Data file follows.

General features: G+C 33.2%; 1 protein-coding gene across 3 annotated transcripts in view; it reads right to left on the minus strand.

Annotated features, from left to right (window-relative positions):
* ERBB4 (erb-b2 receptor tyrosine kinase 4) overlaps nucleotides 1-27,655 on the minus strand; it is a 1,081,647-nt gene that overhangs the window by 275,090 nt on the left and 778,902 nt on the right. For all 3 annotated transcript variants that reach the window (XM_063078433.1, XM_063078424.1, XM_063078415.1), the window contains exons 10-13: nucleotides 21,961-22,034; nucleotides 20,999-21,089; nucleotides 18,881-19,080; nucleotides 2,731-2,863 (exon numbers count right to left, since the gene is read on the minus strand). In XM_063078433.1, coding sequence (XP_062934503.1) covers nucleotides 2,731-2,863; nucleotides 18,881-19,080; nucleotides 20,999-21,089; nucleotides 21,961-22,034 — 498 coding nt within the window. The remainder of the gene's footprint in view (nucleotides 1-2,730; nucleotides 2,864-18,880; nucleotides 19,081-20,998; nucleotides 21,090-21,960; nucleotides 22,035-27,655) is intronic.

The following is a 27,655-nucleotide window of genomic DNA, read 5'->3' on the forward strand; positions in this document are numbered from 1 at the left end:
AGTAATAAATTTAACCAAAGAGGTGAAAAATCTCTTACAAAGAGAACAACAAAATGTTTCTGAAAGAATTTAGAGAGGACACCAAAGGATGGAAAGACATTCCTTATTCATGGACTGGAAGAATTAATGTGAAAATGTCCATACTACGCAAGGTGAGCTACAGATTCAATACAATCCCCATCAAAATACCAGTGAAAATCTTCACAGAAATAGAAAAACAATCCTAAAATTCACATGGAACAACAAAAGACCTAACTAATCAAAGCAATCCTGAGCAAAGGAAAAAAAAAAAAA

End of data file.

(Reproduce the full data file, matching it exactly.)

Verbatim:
General features: G+C 33.2%; 1 protein-coding gene across 3 annotated transcripts in view; it reads right to left on the minus strand.

Annotated features, from left to right (window-relative positions):
* ERBB4 (erb-b2 receptor tyrosine kinase 4) overlaps nucleotides 1-27,655 on the minus strand; it is a 1,081,647-nt gene that overhangs the window by 275,090 nt on the left and 778,902 nt on the right. For all 3 annotated transcript variants that reach the window (XM_063078433.1, XM_063078424.1, XM_063078415.1), the window contains exons 10-13: nucleotides 21,961-22,034; nucleotides 20,999-21,089; nucleotides 18,881-19,080; nucleotides 2,731-2,863 (exon numbers count right to left, since the gene is read on the minus strand). In XM_063078433.1, coding sequence (XP_062934503.1) covers nucleotides 2,731-2,863; nucleotides 18,881-19,080; nucleotides 20,999-21,089; nucleotides 21,961-22,034 — 498 coding nt within the window. The remainder of the gene's footprint in view (nucleotides 1-2,730; nucleotides 2,864-18,880; nucleotides 19,081-20,998; nucleotides 21,090-21,960; nucleotides 22,035-27,655) is intronic.

The following is a 27,655-nucleotide window of genomic DNA, read 5'->3' on the forward strand; positions in this document are numbered from 1 at the left end:
AGTAATAAATTTAACCAAAGAGGTGAAAAATCTCTTACAAAGAGAACAACAAAATGTTTCTGAAAGAATTTAGAGAGGACACCAAAGGATGGAAAGACATTCCTTATTCATGGACTGGAAGAATTAATGTGAAAATGTCCATACTACGCAAGGTGAGCTACAGATTCAATACAATCCCCATCAAAATACCAGTGAAAATCTTCACAGAAATAGAAAAACAATCCTAAAATTCACATGGAACAACAAAAGACCTAACTAATCAAAGCAATCCTGAGCAAAGGAAAAAAAAAAAAA